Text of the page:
Rhodiola (Rhodiola rosea) is also called rose root and golden root. Like other adaptogens, Rhodiola benefits for wellness may include support for mental, emotional, and physical wellbeing.
Before it is packaged and bottled, this plant is a small arctic succulent. It grows in parts of Canada, Siberia, and Scandinavia. Some plants are very adaptable, but this one prefers to grow at high altitudes.
Traditional herbalists describe Rhodiola as a fertility herb. They also use it to support athletic stamina. Traditionally, it’s also valued as a winter tonic for supporting the lungs and immune system during harsh, wet winters. (Wintson and Maimes, 2019)
Nervous system Rhodiola benefits
Studies have shown that this herb seems to have many benefits for the nervous system. Modern herbalists use this herb for:
- individuals recovering from traumatic brain injury
- supporting healthy nervous systems and cognitive functions for people with depression and ADHD
- people with degenerative brain disorders like early-stage Alzheimer’s who might benefit from supporting healthy cognitive function
- herbal support for brain fog and mental fatigue from burnout and overwork
Rhodiola benefits for physical health
This herb is great at supporting the connection between physical health and immune function. Traditionally, it’s also used to help the body comfortably adjust to harsh physical environments.
- herbal support for high altitude travel
- traditional herb used during cold, wet winters to support the immune system and lungs
- supportive of healthy immune function in the face of chronic stress, over-training, and overwork
- studies have shown that it’s cardioprotective. It may support healthy cardiovascular function, strengthen the heart muscle, and protect the heart muscle from chronic stress (Brown, et al. 2002).
Cautions for using Rhodiola
In herbalism, we classify Rhodiola as stimulating and drying. This helps guide us when matching herbs with people.
- Because it’s stimulating with an affinity for the nervous system, it’s not a good choice for people with diagnosed or suspected manic episodes or bipolar disorder.
- Rhodiola may not be a good match for someone presenting with many dry complaints like dry skin, dry mouth, dry eyes, vaginal dryness, or constipation from dryness.
- Like many other stimulating adaptogens, avoid using after 2:00 pm if you have trouble sleeping.
And, of course, it’s always a good idea to check in with your healthcare provider before adding herbs to your wellness routine. However, Rhodiola is an herb with a long traditional record of safe use.
How to use it
I like using this herb as an extract. For store-bought extracts, follow the directions on the bottle. The serving size is usually 2-3ml up to 3 times a day. Remember that you can start once a day and go up from there. This is a great way to let your body adjust and see what works best for you.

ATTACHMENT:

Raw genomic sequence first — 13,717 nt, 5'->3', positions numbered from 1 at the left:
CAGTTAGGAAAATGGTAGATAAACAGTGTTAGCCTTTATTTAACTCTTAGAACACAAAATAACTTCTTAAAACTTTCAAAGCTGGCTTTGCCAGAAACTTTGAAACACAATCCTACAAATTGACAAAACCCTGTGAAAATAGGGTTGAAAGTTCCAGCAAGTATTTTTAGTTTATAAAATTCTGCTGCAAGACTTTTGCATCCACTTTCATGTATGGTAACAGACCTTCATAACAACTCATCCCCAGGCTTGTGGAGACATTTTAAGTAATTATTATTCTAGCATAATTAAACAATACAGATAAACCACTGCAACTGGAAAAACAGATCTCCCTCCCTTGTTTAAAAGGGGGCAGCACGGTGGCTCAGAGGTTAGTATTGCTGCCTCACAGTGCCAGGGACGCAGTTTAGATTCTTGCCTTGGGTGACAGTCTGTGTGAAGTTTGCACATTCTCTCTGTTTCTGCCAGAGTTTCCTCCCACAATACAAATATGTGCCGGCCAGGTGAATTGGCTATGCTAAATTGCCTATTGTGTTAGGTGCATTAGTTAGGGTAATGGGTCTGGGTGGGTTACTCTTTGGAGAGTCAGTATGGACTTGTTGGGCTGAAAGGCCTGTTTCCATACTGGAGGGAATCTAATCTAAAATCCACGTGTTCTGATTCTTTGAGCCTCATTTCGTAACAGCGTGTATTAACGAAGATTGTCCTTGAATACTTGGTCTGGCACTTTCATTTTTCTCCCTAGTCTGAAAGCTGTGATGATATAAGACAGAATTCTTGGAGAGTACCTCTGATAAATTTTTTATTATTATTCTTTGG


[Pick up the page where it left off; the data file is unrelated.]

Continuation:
If you buy Rhodiola root to make tea, remember that it’s best to simmer it for 15-20 minutes. This gives the water time to soften the roots and extract all the beneficial properties. Then, let it steep for at least 45 minutes. I like to make a quart at once and store it in the refrigerator. Use 4-8 tsp dried root per 1 quart of water. I usually do one 8 oz serving per day. Some people prefer two servings.
Enjoy Rhodiola benefits with recipes
Do you like creative herbal recipes? Try these!
Strawberry Lemon Fizz with Rhodiola Extract
This is a simple summer drink recipe. Other than the Rhodiola extract, all of the ingredients are available at the grocery store. It only takes a few minutes to make, but it’s so refreshing!
This is my recipe for Mother Earth Living. I love a nice herbal latte. Coffee makes me jittery, so I like using adaptogens instead! Lately, I’ve seen Rooibos tea on the shelf at my grocery store. If you can’t find it there, it’s easy to order online. I like the one by Numi teas.
Winston, D.; Maimes, S. (2019) Adaptogens: Herbs for strength, stamina and stress relief. Healing Arts Press.
Brown, R.; Gerbarg, P. Ramazonov, Z. (2002) Rhodiola rosea: A Phytomedical Overview. Herbalgram. Issue 56. pp 40-52. http://herbalgram.org/resources/herbalgram/issues/56/table-of-contents/article2333/
A freelance writer and herbalist since 2011, Agatha is dedicated to creating an online reader and listener supported platform supporting her work as an herbalist. Her focus in herbalism includes sustainable agriculture, community wellness and accessibility, and botanical conservation.